Cameroon citizens join lawyers’ protest in streets of Bamenda

By AT editor - 8 November 2016 at 7:58 pm
Cameroon citizens join lawyers’ protest in streets of Bamenda

Lawyers in Cameroon occupied the court complex in Bamenda on Tuesday, demanding that their voices be heard in the ongoing battle over education and legal reforms.

The protesting lawyers were met with a heavy security-force presence in and around the court building, the Cameroon Concord reports. Local media accounts also said that the common-law lawyers were joined by hundreds of citizens and civilians motivated by the protest, who were met with tear gas by security forces as the crowds escalated. There also were unconfirmed witness reports of shots fired.

The lawyers began a strike in October that has essentially paralyzed the courts in some western regions of Cameroon. The Social Democratic Front (SDF), the chief opposition party to President Paul Biya, has supported the strike that the lawyers say began in the interests of social justice and the rule of law.

The protesters also want French magistrates to be removed from the English-speaking courts.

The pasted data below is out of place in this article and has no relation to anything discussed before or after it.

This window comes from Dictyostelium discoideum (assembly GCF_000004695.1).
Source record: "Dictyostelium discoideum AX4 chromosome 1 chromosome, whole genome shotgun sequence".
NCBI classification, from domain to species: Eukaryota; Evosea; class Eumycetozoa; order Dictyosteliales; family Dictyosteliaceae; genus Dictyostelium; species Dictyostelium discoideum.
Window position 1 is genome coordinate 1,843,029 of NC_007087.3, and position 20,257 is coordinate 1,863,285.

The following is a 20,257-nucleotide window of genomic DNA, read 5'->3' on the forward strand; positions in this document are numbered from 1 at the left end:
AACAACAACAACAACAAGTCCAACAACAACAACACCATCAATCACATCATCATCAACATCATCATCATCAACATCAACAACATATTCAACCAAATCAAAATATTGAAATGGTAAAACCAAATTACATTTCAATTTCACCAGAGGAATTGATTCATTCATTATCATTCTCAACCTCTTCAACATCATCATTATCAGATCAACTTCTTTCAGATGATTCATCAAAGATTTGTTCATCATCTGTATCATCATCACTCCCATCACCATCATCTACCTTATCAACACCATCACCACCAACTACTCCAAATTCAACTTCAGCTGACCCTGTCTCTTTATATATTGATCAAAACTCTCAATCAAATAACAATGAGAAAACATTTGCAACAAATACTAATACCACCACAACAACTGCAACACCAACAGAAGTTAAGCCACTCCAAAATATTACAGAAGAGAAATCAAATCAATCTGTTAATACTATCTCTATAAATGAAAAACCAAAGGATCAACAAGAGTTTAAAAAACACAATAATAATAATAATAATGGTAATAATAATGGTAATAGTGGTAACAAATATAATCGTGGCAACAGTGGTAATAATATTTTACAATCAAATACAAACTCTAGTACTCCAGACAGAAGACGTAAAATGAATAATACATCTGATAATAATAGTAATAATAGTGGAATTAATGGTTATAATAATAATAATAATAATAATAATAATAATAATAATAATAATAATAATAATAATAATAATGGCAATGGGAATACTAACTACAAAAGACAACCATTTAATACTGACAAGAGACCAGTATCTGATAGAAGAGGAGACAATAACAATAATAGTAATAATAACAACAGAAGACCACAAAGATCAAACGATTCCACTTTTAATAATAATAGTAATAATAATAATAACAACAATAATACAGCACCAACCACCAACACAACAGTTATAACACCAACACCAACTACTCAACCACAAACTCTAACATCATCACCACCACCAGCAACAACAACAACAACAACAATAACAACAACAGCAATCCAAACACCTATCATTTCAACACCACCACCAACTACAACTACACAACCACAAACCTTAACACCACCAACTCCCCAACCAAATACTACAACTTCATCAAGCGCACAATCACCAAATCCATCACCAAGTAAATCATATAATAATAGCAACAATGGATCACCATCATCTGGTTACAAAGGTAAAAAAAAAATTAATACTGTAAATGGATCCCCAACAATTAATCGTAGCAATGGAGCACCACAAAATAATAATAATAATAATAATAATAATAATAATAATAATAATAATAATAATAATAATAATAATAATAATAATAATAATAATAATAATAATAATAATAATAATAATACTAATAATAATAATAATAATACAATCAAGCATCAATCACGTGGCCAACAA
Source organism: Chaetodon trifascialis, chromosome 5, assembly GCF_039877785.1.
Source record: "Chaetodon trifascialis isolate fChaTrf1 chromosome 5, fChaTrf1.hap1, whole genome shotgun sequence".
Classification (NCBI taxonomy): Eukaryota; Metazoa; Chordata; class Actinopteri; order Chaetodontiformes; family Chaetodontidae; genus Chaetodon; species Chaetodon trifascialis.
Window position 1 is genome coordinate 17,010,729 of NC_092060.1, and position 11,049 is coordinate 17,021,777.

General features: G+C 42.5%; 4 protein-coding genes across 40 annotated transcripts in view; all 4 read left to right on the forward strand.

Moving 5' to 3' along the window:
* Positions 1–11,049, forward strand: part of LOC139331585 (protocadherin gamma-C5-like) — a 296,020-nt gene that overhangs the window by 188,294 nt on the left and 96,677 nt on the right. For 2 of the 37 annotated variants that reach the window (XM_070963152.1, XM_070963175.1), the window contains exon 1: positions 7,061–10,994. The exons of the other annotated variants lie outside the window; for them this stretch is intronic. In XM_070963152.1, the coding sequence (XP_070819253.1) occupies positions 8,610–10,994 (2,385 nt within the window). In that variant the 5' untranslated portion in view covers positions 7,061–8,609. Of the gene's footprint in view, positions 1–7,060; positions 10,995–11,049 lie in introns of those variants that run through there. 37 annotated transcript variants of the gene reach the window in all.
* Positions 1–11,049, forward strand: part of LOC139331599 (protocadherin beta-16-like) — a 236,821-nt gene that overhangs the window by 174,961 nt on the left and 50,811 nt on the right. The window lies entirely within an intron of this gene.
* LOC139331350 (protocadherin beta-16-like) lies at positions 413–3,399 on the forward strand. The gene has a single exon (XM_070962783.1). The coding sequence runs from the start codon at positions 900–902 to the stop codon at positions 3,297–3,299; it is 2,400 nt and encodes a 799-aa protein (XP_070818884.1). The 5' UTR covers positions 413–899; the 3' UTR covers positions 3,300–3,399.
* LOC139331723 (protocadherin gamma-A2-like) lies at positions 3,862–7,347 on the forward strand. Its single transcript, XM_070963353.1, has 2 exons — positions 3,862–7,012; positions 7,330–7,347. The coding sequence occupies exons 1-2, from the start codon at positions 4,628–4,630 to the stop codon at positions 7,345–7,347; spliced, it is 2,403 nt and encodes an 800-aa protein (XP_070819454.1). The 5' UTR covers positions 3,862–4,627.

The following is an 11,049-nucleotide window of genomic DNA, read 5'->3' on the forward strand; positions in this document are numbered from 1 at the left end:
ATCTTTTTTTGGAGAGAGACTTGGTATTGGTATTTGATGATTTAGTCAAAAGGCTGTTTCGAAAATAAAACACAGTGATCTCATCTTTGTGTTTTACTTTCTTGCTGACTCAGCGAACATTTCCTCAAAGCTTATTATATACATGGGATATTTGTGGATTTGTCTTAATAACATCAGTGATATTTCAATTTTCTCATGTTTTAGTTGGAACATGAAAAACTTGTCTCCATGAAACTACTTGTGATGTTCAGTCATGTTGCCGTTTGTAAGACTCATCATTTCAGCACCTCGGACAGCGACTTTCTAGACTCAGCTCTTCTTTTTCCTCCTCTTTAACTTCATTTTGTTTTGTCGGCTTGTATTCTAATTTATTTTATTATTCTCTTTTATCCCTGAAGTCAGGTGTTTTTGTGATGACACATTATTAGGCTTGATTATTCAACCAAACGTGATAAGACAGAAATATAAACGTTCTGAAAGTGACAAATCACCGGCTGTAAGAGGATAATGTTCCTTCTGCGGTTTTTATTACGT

In Cameroon, disparities between French-speaking communities and the anglophone minority have existed for decades, at times leading to regional calls for secession. The Bamenda protest comes as the educational system in Cameroon seeks to close Anglophone schools, and amid renewed tensions over the decades-long political and cultural split detailed in a public letter by Daniel Mokwe Modex, leader of the New Cameroon movement and an  internationally recognized author and community leader.

In recent weeks, the lawyers and SDF leaders have met to promote awareness of the disparities the anglophone lawyers see in the justice system, as well as their commitment to educational reforms.

Image: Contra Nocendi 

 

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  1. The origin of the Cameroon Anglophone problems goes back to WW1 when Germany ceded its territories to the British and the French. And indeed, it is recorded in UN Security Council archives. One wonders why the UN has sat on this vexing issue for so long! I am a US citizen of “Anglophone extraction” and have set up a procedure to help the lawyers and teacher in their fight against tyranny and dictatorship.

    http://tinyurl.com/h9qm8x9

    Recall that the current president, Paul Biya (pronounce Bee-ya), has been in power since 1982, one of Africa’s longest ruling tyrants and dictators.

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